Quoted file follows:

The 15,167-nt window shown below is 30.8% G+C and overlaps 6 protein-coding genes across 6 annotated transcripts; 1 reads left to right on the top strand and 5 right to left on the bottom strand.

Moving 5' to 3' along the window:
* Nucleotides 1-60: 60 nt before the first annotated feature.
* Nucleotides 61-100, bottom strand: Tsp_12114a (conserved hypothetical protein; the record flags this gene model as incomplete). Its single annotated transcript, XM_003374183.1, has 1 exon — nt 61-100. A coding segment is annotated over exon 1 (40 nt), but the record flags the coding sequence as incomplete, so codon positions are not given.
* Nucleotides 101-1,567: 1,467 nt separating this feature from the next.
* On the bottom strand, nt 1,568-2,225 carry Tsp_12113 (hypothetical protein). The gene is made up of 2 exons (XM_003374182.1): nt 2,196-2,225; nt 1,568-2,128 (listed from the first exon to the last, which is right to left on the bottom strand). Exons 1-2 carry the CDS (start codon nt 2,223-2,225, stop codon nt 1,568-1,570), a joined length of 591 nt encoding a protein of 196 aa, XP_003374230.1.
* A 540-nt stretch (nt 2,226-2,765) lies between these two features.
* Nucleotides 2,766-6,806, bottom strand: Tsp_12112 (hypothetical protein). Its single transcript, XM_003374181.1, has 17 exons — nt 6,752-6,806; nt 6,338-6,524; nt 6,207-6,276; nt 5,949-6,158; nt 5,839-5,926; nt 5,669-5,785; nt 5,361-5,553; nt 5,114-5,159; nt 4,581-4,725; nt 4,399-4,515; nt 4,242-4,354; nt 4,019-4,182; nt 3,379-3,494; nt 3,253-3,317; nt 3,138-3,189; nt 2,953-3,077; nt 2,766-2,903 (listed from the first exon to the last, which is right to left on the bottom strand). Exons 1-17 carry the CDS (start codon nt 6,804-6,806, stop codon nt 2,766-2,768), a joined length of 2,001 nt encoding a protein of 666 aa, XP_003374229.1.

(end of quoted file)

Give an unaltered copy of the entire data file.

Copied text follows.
The 15,167-nt window shown below is 30.8% G+C and overlaps 6 protein-coding genes across 6 annotated transcripts; 1 reads left to right on the top strand and 5 right to left on the bottom strand.

Moving 5' to 3' along the window:
* Nucleotides 1-60: 60 nt before the first annotated feature.
* Nucleotides 61-100, bottom strand: Tsp_12114a (conserved hypothetical protein; the record flags this gene model as incomplete). Its single annotated transcript, XM_003374183.1, has 1 exon — nt 61-100. A coding segment is annotated over exon 1 (40 nt), but the record flags the coding sequence as incomplete, so codon positions are not given.
* Nucleotides 101-1,567: 1,467 nt separating this feature from the next.
* On the bottom strand, nt 1,568-2,225 carry Tsp_12113 (hypothetical protein). The gene is made up of 2 exons (XM_003374182.1): nt 2,196-2,225; nt 1,568-2,128 (listed from the first exon to the last, which is right to left on the bottom strand). Exons 1-2 carry the CDS (start codon nt 2,223-2,225, stop codon nt 1,568-1,570), a joined length of 591 nt encoding a protein of 196 aa, XP_003374230.1.
* A 540-nt stretch (nt 2,226-2,765) lies between these two features.
* Nucleotides 2,766-6,806, bottom strand: Tsp_12112 (hypothetical protein). Its single transcript, XM_003374181.1, has 17 exons — nt 6,752-6,806; nt 6,338-6,524; nt 6,207-6,276; nt 5,949-6,158; nt 5,839-5,926; nt 5,669-5,785; nt 5,361-5,553; nt 5,114-5,159; nt 4,581-4,725; nt 4,399-4,515; nt 4,242-4,354; nt 4,019-4,182; nt 3,379-3,494; nt 3,253-3,317; nt 3,138-3,189; nt 2,953-3,077; nt 2,766-2,903 (listed from the first exon to the last, which is right to left on the bottom strand). Exons 1-17 carry the CDS (start codon nt 6,804-6,806, stop codon nt 2,766-2,768), a joined length of 2,001 nt encoding a protein of 666 aa, XP_003374229.1.